Challenges so far have included building a blanket fort, a rock painting competition and a fashion show. He said they are also working on an online family worship experience geared toward the kids. Stroker said the student ministry is putting out a 30 minute show every Wednesday and the college ministry is also doing weekly teachings online.
Gary White, lead pastor at Foundation United Methodist Church in Temple, has been releasing daily devotionals on YouTube beginning Monday, and said he will continue to do so as long as needed. He said most of the content is about how we can tangibly make a difference during this time.
“First of all we’ve just enforced to our people the importance of self-care,” White said. “As tedious as it might seem, this is an opportunity for us to have some sabbatical, to have a Sabbath, to have some rest – to be able to focus on the important things without distraction or interruption.”
He said this is also an opportunity for people to check in with each other, and the church has tried using the “gift of modern technology” to help with that by encouraging members to use social media for updates and messages and the church directory to reach out and check on each other.
He said they are also doing what Mister Rogers said and encouraging people to look for the helpers.
“In order for us to truly be helpers I think we have to search out the needs and figure out what the needs are,” White said. “So we’ve opened up our phone lines, opened up our social media to really encourage our people to be looking for needs.”
The Diocese of Austin began asking parishes to make modifications nearly two weeks ago due to the coronavirus threat, including removing holy water, placing the Eucharist in the hand, and discontinuing the distribution of the Precious Blood at Mass. Parishioners were also encouraged to forgo holding hands during prayer and substituting a bow in place of a handshake for the Sign of Peace to prevent the spread of COVID-19 as well as the flu.
On Tuesday, the Most Rev. Joe S. Vasquez, Bishop of Austin, issued a letter and decree notifying everyone that public Mass has been suspended.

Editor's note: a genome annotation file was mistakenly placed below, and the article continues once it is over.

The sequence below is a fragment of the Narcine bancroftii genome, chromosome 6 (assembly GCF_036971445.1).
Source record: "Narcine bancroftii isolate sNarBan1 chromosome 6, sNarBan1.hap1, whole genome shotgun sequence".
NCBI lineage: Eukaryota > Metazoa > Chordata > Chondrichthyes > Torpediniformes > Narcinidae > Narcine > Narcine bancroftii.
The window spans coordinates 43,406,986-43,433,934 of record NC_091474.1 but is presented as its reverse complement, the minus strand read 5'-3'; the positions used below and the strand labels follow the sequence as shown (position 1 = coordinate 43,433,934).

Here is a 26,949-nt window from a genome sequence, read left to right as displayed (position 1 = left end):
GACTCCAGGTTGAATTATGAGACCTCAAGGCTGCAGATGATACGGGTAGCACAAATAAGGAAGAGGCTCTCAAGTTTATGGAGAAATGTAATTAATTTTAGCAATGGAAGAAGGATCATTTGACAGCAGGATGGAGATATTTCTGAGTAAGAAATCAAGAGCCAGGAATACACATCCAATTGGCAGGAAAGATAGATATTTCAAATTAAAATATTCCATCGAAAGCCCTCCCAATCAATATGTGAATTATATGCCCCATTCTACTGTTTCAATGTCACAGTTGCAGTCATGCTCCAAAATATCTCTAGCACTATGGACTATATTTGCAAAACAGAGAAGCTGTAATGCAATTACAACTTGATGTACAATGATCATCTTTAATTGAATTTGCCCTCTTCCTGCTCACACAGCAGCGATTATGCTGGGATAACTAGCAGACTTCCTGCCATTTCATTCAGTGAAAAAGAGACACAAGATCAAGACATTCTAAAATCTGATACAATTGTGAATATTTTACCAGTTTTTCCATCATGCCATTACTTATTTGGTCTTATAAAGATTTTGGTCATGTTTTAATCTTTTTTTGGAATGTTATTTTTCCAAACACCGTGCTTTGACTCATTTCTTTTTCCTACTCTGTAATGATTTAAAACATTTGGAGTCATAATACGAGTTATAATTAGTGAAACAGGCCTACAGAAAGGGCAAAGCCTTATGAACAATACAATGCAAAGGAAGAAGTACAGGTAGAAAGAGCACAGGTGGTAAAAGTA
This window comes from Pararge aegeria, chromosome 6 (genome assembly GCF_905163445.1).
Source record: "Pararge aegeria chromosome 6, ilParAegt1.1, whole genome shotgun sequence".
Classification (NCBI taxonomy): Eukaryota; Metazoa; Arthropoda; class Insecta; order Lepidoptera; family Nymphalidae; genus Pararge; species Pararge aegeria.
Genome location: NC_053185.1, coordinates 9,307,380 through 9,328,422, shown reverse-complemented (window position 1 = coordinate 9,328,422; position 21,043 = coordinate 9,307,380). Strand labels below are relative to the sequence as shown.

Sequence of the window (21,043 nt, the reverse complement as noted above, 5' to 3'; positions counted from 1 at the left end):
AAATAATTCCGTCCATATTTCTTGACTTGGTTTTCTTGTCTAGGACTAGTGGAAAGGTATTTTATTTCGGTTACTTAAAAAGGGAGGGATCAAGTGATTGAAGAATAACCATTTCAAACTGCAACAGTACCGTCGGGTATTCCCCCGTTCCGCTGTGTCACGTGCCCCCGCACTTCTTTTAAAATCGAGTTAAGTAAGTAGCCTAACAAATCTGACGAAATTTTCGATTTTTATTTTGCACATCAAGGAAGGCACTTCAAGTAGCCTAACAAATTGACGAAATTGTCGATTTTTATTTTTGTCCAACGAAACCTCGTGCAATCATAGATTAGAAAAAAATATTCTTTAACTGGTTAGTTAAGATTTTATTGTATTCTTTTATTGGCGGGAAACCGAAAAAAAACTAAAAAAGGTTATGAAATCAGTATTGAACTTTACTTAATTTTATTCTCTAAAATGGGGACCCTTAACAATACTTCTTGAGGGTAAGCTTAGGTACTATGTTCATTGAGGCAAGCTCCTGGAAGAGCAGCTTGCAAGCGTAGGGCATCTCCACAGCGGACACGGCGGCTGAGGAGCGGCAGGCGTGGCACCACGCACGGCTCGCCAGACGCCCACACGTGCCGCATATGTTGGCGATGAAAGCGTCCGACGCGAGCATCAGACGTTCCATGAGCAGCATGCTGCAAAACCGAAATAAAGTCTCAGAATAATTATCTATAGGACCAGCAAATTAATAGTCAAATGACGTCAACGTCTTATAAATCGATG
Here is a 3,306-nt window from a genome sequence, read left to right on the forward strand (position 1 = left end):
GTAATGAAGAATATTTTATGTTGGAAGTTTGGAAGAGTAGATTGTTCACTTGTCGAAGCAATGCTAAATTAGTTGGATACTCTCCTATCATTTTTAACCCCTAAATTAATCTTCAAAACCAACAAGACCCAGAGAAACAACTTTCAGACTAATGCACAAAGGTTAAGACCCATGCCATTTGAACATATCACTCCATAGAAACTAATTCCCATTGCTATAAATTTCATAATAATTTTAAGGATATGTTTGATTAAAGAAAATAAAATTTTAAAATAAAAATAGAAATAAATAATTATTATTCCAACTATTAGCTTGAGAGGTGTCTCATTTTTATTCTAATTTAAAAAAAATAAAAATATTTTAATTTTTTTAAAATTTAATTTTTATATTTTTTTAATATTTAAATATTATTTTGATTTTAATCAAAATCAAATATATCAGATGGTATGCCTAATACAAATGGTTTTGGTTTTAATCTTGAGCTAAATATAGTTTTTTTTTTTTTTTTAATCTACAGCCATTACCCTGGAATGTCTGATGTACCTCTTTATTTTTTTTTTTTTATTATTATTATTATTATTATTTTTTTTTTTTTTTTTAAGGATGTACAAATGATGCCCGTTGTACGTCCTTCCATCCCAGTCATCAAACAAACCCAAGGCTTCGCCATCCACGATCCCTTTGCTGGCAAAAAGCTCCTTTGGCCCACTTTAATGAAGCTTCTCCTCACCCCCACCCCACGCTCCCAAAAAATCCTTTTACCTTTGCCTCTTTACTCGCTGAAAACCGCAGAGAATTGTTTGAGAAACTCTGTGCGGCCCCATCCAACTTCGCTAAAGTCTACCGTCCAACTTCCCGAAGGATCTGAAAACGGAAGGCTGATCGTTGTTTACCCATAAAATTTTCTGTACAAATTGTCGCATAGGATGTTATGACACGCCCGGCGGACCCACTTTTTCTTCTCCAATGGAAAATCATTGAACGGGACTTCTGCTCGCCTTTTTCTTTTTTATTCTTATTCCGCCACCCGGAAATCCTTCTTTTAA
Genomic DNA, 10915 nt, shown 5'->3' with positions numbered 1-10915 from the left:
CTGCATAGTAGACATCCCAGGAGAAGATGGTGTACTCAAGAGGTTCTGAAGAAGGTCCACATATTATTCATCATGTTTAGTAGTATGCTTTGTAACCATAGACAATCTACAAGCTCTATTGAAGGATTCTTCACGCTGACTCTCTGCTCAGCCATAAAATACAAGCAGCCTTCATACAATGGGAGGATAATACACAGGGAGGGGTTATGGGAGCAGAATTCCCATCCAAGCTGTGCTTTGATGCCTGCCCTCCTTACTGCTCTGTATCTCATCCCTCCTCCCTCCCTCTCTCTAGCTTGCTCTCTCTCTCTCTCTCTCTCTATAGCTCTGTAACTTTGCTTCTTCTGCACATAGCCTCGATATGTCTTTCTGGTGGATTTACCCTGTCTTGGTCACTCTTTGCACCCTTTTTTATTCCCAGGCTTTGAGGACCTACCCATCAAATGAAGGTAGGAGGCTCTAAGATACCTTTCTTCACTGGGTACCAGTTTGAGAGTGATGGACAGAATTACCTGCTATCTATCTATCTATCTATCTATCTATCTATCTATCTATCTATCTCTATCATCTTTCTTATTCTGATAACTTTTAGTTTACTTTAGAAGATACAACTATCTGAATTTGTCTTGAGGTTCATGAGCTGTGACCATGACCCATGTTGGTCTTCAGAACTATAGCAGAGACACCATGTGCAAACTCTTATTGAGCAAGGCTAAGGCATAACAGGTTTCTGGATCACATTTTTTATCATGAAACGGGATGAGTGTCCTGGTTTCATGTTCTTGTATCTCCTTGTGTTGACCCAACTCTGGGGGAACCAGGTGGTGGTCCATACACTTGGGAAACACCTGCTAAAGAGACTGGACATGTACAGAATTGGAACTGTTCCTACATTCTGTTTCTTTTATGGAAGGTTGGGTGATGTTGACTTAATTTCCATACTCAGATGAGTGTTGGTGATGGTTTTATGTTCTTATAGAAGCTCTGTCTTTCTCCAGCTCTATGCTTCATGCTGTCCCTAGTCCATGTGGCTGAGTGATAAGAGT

Christian Gonzalez, diocesan director of communications, said in the meantime people are encouraged to watch Mass on the internet or on television or listen to it on the radio.
“There is a particular prayer called a Spiritual Communion that when you’re not able to make it to Mass or to receive the Eucharist, this traditional prayer has been said for hundreds of years,” he said. “Bishop actually encourages everyone to say that prayer every day now.”
While public Mass has been suspended, priests will continue to offer daily Masses privately.
“The priest has to say Mass every day, and the priests are going to continue to do that no matter what,” Gonzalez said. “The priest may celebrate that with just a small number of ministers, certainly abiding by whatever crowd restrictions there are, so unfortunately the general public or parishioners can’t really join in that Mass. It’s just something that the priest does and celebrates, but Mass does continue – Mass is not stopping.”
Gonzalez said, for now, public Mass is suspended through the Wednesday of Holy Week (April 8). The Diocese will reevaluate and announce either on that date or before if the suspension will be lifted or continue.
He said parishes are also asked to step up social and digital media presence so there are resources to keep the community going.
In his decree, Vasquez stated, “As I share in the hopes, griefs, and anxieties of the Christian faithful during this uncertain time, I ask that we continue to pray for the strength to persevere by God’s grace, remembering to keep our eyes fixed on the Lord.”
Messages of encouragement are a common theme from local pastors.
Hamm shared a short message from his upcoming Sunday sermon about encouragement during storm.
“Storms don’t last forever,” he said. “So we just need to stay the course and continue to trust in God and we’ll get through this.”
White said he believes we serve a God of abundance, and God has given us gifts in abundance.
“And if we pool those gifts together and we pull together in a strong way, I think this is really an opportunity for us, not only as a church but as a community, to show what we’re made of,” he said.
“I think what we’re trying to remind everybody is that during an uncertain time, that God is certain and he’s just as here now as he’s ever been,” Stroker said. “And sometimes in moments like this when we’re able to slow down and reflect it really helps us reevaluate priorities and figure out just how important having good community around us really is.”
In Salado, the leadership of Cedar Valley Baptist Church has made the decision to postpone services.
“We feel God expects us to use wisdom and discernment in situations such as this,” Linda Jackson, church secretary, said in a news release. “We are sad to not get to meet with everyone weekly, but we can lift our Lord up in prayer, and each other. We can worship at home during this serious time. God understands and is in control.”